Still, no action.  I'd taken to buying local produce at our grocery store, and as much as I hate to admit it: I am a creature of habit.  And old habits can be hard or sometimes scary to break.

I also have great intentions. I've always intended to regularly get to the many farmers markets that happen all over Rochester throughout the week.  Or even our public market.  But the actual practice was infrequent. 

Then I was stuck by the truth that I used to love my weekly trip to the grocery store: the convenience, the getting a coffee from cafe, wandering the aisles and pointing out fruits and veg to Miss C.  Mostly, that I could go anytime at all.
But it's hasn't been that way for quite awhile.  More often than not, I dread it.  C ends up sullen and sad when we leave, and that's on the good days.  On the bad days, she's crying because we didn't get the dolls, balloons, candy, or Princess blow-up pool on the way out.  And she reeeaaaaaalllly needed them.  By that time, there's not much coffee can do for me.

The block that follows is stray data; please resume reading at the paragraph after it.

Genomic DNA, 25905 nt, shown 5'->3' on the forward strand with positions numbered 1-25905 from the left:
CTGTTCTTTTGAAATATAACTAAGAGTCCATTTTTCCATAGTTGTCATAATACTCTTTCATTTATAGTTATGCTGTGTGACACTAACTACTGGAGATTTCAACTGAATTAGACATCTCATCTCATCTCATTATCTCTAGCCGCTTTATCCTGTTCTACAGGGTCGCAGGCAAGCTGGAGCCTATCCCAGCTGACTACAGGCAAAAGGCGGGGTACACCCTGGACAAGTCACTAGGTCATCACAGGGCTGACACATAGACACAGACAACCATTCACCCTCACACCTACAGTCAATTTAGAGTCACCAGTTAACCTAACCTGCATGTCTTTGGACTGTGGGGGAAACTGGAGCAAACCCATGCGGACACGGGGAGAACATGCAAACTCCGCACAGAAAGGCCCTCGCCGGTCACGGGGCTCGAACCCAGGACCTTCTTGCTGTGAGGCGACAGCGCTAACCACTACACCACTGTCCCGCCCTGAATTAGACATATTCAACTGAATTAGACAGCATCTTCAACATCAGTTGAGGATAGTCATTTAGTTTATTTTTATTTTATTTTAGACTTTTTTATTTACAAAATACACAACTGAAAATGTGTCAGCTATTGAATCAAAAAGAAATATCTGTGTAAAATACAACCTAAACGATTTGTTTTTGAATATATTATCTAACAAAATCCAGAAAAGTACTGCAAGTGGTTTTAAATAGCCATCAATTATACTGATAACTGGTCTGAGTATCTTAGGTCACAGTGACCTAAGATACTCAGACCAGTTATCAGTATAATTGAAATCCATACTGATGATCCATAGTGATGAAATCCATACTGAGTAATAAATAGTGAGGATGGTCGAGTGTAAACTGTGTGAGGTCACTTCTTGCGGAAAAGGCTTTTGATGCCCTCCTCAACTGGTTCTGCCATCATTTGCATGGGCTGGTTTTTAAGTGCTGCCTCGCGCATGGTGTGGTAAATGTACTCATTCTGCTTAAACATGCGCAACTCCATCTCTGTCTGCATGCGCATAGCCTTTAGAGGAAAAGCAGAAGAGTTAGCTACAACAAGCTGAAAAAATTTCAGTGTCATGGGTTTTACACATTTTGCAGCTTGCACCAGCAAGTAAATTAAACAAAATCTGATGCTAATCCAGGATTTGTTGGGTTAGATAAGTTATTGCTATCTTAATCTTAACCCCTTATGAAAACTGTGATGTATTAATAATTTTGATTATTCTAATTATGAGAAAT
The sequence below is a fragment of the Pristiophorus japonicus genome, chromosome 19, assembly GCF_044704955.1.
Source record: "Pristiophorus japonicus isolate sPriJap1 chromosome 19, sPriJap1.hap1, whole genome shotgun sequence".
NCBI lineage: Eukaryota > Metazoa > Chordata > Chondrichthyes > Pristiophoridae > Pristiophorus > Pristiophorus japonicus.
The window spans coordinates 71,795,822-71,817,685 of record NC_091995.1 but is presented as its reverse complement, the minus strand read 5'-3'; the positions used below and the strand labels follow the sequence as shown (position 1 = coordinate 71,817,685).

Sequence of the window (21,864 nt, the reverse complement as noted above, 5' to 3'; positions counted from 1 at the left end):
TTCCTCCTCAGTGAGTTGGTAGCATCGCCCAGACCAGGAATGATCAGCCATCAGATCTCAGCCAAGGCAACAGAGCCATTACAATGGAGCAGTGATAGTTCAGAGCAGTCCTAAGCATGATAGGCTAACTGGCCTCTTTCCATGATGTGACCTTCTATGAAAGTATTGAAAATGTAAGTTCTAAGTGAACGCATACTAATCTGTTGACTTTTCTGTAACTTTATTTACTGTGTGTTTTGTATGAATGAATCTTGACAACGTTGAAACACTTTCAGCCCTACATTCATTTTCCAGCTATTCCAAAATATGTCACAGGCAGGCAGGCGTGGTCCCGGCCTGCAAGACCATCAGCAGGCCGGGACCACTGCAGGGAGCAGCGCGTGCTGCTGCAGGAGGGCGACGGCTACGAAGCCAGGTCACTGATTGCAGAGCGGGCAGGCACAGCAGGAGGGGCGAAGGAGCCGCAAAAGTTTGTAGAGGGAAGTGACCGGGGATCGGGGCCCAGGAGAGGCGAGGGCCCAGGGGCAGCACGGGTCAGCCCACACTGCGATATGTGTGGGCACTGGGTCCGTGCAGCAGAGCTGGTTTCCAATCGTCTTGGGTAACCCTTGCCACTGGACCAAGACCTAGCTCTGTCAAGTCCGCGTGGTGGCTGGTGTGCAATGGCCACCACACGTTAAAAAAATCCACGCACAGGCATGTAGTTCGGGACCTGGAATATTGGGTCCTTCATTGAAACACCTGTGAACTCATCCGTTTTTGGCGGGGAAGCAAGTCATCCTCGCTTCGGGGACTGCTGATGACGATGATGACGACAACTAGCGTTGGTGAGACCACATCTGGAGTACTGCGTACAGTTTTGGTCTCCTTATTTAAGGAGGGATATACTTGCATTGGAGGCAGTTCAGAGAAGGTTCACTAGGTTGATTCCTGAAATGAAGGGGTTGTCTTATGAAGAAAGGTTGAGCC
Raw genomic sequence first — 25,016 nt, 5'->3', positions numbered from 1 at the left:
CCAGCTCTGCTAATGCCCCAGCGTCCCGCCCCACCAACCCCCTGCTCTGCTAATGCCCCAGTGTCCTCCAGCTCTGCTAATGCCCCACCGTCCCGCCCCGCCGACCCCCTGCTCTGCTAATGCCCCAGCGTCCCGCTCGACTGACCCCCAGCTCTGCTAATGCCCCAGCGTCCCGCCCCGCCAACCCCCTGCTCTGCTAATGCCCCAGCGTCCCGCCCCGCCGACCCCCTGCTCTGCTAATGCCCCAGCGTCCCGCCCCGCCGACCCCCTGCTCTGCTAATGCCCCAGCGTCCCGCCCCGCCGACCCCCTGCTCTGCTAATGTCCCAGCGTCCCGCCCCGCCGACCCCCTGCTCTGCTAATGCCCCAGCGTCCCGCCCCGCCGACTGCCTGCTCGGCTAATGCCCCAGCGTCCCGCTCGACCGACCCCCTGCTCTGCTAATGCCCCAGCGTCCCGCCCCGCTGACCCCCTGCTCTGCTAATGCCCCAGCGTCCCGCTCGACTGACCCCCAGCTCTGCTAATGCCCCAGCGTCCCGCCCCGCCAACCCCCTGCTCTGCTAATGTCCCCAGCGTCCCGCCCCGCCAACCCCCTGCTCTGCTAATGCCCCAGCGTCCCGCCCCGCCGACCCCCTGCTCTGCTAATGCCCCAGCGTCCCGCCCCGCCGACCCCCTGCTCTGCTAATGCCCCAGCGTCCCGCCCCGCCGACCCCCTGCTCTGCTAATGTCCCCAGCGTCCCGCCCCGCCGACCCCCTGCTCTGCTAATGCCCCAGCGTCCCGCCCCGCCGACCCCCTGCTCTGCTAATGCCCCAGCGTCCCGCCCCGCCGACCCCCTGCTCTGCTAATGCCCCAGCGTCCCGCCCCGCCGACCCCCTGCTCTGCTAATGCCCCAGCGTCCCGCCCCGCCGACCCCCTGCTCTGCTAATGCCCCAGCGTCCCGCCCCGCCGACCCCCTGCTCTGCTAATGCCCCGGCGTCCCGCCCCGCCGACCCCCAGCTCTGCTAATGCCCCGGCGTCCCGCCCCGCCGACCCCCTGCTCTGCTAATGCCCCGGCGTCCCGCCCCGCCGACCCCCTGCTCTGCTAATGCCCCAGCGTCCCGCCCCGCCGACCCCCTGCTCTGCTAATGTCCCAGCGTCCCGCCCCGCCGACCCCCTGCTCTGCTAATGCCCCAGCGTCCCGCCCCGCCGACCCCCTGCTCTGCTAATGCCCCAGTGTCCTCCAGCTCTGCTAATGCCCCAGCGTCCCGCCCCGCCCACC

So while many are drawn to their CSA because of the freshness of it, and how it is good for the Earth, and how it draws community together, I am drawn to it because of this: they only sell food.  And that's really all I want these days.

If you are a U.S. reader interested in researching what your area offers, take a look at Local Harvest.
This site helped us read through the choices in our area, and pick one that seemed a good match.
Some are straight-up you pick up the food.  Others have an option to work with your kids on the farm.  All sorts of choices.

(If you are about to comment, "Why don't you grow your own tomatoes?" or, "Why don't you plant an herb garden and an apple tree?", please see above section under Good Intentions.  Maybe next spring. )